After all, the practical reason why, when the power is once in the hands of the people, a majority are permitted, and for a long period continue, to rule is not because they are most likely to be in the right, nor because this seems fairest to the minority, but because they are physically the strongest. But a government in which the majority rule in all cases cannot be based on justice, even as far as men understand it. Can there not be a government in which majorities do not virtually decide right and wrong, but conscience?- in which majorities decide only those questions to which the rule of expediency is applicable? Must the citizen ever for a moment, or in the least degree, resign his conscience to the legislation? Why has every man a conscience, then? I think that we should be men first, and subjects afterward. It is not desirable to cultivate a respect for the law, so much as for the right. The only obligation which I have a right to assume is to do at any time what I think right. It is truly enough said that a corporation has no conscience; but a corporation of conscientious men is a corporation with a conscience. Law never made men a whit more just; and, by means of their respect for it, even the well-disposed are daily made the agents of injustice.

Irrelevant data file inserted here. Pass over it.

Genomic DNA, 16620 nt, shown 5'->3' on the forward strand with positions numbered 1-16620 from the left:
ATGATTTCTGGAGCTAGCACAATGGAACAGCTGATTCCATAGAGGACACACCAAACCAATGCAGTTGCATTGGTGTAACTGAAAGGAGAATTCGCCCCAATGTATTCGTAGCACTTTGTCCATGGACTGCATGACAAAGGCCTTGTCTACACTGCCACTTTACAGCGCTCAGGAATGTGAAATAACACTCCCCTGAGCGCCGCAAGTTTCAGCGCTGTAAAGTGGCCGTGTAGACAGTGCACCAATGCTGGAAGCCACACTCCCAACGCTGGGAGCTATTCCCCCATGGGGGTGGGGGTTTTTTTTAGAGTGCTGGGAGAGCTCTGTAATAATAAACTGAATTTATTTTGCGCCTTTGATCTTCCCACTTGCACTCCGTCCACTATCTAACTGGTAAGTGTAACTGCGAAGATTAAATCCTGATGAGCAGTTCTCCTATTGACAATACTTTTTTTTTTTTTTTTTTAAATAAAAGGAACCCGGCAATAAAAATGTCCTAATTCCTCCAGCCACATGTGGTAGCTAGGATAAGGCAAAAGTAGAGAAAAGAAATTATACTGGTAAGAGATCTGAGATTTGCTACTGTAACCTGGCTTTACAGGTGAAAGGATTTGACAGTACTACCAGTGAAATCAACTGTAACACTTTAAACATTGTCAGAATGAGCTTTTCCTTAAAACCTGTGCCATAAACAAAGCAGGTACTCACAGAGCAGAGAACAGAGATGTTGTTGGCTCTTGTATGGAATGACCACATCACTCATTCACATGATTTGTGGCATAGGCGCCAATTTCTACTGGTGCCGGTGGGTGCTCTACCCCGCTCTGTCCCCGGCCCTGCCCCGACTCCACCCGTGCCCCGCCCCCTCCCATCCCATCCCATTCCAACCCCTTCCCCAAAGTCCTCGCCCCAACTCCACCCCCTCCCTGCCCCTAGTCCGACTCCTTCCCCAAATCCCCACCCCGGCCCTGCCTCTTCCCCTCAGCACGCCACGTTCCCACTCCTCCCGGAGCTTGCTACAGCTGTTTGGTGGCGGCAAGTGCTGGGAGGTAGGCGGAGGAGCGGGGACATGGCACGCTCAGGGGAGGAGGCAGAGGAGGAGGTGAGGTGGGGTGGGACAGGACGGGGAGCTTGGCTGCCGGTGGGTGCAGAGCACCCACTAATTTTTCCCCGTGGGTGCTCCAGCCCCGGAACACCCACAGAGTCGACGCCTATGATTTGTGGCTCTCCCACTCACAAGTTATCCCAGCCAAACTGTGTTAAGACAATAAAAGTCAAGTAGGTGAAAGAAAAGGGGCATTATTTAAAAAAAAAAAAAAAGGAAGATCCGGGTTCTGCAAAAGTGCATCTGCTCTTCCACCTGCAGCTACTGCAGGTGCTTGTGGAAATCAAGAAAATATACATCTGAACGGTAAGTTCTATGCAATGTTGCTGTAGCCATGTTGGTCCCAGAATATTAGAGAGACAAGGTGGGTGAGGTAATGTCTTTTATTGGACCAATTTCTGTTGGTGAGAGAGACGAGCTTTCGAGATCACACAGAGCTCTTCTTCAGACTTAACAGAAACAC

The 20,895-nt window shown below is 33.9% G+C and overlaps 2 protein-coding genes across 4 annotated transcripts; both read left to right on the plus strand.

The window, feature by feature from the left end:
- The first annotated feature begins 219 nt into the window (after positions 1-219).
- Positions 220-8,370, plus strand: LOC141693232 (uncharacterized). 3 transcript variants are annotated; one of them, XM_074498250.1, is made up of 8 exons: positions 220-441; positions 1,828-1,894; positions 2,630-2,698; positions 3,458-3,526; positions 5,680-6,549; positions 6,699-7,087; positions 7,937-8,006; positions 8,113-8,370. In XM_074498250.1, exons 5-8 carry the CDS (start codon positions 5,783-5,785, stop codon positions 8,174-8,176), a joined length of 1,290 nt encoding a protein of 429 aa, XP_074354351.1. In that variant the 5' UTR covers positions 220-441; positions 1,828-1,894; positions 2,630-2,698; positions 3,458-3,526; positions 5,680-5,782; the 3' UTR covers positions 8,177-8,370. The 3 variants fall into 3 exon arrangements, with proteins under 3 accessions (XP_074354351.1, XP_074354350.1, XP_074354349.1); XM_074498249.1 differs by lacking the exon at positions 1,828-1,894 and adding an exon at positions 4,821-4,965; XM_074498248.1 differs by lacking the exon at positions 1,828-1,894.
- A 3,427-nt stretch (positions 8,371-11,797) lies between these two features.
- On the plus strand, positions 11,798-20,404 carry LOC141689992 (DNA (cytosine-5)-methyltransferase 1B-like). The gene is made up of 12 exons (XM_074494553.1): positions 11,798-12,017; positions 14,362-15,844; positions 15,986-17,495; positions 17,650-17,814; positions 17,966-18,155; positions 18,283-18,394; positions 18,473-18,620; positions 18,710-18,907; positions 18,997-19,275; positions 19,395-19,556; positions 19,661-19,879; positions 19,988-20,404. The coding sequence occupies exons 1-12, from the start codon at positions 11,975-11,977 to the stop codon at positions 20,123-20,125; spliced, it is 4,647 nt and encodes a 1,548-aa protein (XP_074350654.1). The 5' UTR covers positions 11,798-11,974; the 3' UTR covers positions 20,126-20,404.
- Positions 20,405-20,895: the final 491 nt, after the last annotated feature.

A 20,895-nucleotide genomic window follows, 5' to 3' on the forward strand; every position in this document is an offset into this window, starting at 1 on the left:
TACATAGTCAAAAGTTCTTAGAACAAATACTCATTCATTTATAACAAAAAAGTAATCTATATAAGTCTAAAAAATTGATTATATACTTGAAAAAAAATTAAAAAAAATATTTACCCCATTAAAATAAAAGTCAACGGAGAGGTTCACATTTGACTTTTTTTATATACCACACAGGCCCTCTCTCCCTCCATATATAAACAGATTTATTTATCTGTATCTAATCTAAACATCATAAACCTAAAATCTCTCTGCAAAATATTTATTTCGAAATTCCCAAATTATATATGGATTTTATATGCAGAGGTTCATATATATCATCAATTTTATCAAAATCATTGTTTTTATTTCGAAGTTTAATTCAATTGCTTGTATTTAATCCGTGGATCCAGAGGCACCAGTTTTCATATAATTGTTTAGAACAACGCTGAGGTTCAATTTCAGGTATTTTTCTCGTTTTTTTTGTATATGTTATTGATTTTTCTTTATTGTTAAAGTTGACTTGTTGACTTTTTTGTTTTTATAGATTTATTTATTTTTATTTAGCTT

The authority of government, even such as I am willing to submit to- for I will cheerfully obey those who know and can do better than I, and in many things even those who neither know nor can do so well- is still an impure one: to be strictly just, it must have the sanction and consent of the governed. It can have no pure right over my person and property but what I concede to it. The progress from an absolute to a limited monarchy, from a limited monarchy to a democracy, is a progress toward a true respect for the individual. Even the Chinese philosopher was wise enough to regard the individual as the basis of the empire. Is a democracy, such as we know it, the last improvement possible in government? Is it not possible to take a step further towards recognizing and organizing the rights of man? There will never be a really free and enlightened State until the State comes to recognize the individual as a higher and independent power, from which all its own power and authority are derived, and treats him accordingly. I please myself with imagining a State at least which can afford to be just to all men, and to treat the individual with respect as a neighbor; which even would not think it inconsistent with its own repose if a few were to live aloof from it, not meddling with it, nor embraced by it, who fulfilled all the duties of neighbors and fellow-men. A State which bore this kind of fruit, and suffered it to drop off as fast as it ripened, would prepare the way for a still more perfect and glorious State, which also I have imagined, but not yet anywhere seen.


Friday, July 7, 2017

New IRS Data Shows Largest Tax Deductions Of High Income Households